Actions speak far louder than words. And the reality is that no amount of lying can cover up the lack of love, caring and compassion that is missing from this man’s life. Christianity is not a cloak of respectability to be worn to cover immoral actions.
Nothing that is worth doing can be achieved in our lifetime; therefore we must be saved by hope. — Reinhold Niebuhr
In yesterday’s post,saved by faith, I shared some of why Reinhold Niebuhr is one of my favorite theologians. I want to continue that this morning.
Niebuhr’s Christian idealism was forged on the anvil of of modern industry. Serving a 13 year pastorate in Detroit taught him firsthand the perils of a pious unreality disconnected from the everyday world of real life. That led him to a passionate concern with the practical bearing of Christianity on the ever present political and economic problems of his day.
The value of Niebuhr’s theology for me is that he shows that no matter how important the church’s work is in saving men and women from the sins of the world, the church still must function in the world. It is a social institution. That means its achievements and its limitations needs the same critical examination as other social institutions.
The church should provide the indispensable resources necessary for the building of a good and moral society. Without the moral foundation provided by the gospel (which has to be a social gospel) we can never hope to achieve the vision of an ideal society where love and justice is fully realized. But, when the church is successful in providing those resources there is real hope.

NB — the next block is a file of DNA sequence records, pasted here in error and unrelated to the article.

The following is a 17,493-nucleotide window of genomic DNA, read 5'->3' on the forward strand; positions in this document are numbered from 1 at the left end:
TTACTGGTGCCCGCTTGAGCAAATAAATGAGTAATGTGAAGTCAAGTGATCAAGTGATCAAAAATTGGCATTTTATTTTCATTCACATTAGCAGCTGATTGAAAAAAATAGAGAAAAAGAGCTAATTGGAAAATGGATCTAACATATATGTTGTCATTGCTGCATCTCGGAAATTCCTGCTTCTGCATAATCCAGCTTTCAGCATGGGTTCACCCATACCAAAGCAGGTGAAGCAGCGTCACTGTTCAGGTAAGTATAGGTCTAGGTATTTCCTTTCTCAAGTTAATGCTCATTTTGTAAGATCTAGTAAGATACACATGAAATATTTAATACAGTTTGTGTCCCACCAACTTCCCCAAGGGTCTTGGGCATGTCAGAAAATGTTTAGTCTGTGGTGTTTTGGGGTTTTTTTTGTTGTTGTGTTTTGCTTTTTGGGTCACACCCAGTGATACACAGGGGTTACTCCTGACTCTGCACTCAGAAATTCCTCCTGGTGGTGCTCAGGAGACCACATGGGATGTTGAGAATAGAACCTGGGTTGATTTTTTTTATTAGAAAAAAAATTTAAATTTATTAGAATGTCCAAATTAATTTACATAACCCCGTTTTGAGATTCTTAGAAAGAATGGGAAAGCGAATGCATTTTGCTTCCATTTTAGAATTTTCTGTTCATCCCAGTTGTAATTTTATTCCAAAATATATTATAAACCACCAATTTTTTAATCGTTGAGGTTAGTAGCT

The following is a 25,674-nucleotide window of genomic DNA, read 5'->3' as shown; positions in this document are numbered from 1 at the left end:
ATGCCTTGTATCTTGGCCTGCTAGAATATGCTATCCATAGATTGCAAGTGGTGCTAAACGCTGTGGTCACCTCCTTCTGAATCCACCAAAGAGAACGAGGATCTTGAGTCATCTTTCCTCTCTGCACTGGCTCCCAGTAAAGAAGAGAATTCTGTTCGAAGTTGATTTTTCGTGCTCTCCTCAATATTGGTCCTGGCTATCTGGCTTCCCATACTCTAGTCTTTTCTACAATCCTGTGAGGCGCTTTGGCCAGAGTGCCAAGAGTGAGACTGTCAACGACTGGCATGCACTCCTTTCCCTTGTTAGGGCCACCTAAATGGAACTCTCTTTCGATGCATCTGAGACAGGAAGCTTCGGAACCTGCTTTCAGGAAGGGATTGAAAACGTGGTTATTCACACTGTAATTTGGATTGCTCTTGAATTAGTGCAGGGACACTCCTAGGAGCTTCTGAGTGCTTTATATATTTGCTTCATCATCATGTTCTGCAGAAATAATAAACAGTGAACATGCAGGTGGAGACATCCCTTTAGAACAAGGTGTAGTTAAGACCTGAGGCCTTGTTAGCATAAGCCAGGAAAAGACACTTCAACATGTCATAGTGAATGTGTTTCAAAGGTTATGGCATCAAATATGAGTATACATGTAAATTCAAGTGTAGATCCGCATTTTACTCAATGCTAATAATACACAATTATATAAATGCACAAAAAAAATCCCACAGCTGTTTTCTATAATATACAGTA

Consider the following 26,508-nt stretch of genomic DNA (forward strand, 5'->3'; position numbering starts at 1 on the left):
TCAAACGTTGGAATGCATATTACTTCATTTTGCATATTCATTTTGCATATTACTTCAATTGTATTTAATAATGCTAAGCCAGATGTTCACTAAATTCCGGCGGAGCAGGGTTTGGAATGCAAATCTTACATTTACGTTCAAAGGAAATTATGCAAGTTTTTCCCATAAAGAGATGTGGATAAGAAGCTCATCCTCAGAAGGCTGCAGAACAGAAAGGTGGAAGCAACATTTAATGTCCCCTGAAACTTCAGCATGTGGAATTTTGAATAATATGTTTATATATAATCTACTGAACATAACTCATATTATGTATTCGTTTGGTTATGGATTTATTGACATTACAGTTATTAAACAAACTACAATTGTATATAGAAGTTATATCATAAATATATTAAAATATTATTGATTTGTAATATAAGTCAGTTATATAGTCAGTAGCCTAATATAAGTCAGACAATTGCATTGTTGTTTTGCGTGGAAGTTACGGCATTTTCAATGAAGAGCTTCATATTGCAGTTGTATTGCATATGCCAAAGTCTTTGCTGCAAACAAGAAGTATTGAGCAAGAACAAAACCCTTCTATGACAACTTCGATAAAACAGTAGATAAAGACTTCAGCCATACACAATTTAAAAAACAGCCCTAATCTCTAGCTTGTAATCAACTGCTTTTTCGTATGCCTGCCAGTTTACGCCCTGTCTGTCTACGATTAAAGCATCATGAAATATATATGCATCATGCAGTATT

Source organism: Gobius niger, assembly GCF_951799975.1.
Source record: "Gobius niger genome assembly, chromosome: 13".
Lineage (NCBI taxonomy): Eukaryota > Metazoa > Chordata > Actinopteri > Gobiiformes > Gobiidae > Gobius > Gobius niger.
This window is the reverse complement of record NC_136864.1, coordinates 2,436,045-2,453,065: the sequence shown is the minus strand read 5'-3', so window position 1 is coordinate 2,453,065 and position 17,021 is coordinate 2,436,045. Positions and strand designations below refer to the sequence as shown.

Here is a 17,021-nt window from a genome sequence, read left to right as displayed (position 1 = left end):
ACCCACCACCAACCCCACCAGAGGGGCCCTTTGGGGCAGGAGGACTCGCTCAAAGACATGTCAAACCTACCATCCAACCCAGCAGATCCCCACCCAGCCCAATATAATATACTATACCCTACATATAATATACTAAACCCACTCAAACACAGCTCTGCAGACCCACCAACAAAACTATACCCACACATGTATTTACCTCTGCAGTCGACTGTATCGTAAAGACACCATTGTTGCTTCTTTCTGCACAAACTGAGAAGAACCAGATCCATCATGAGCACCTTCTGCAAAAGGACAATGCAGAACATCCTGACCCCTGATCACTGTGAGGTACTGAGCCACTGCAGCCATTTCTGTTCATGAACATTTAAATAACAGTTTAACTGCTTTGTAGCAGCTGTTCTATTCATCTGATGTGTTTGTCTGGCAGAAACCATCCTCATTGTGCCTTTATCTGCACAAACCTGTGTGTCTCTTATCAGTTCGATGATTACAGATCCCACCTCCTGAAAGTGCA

Whenever religion concerns itself with the problems of society, it always gives birth to some kind of millennial hope, from the perspective of which present social realities are convicted of inadequacy, and courage is maintained to continue the effort to redeem society of injustice.
When someone steals another’s clothes, we call him a thief. Should we not give the same name to one who could clothe the naked and does not? The bread in your cupboard belongs to the hungry; the coat hanging unused in your closet belongs to the one who needs it; the shoes rotting in your closet belongs to the one who has no shoes; the money which you hoard up belongs to the poor. — Basil the Great
St. Basil the Great was a man of deep personal holiness. Born in Caesarea of Cappadocia in 330 AD, Basil was a man of great learning and piety, a true giant of the early Christian Church. In 370 he was made bishop of Caesarea. Basil actively aided victims of droughts and famines, insisted on rigid clerical discipline and was fearless in the renunciation of evil.
Was Basil the Great correct in his assessment? If so, is it time to clean out a few of our closets?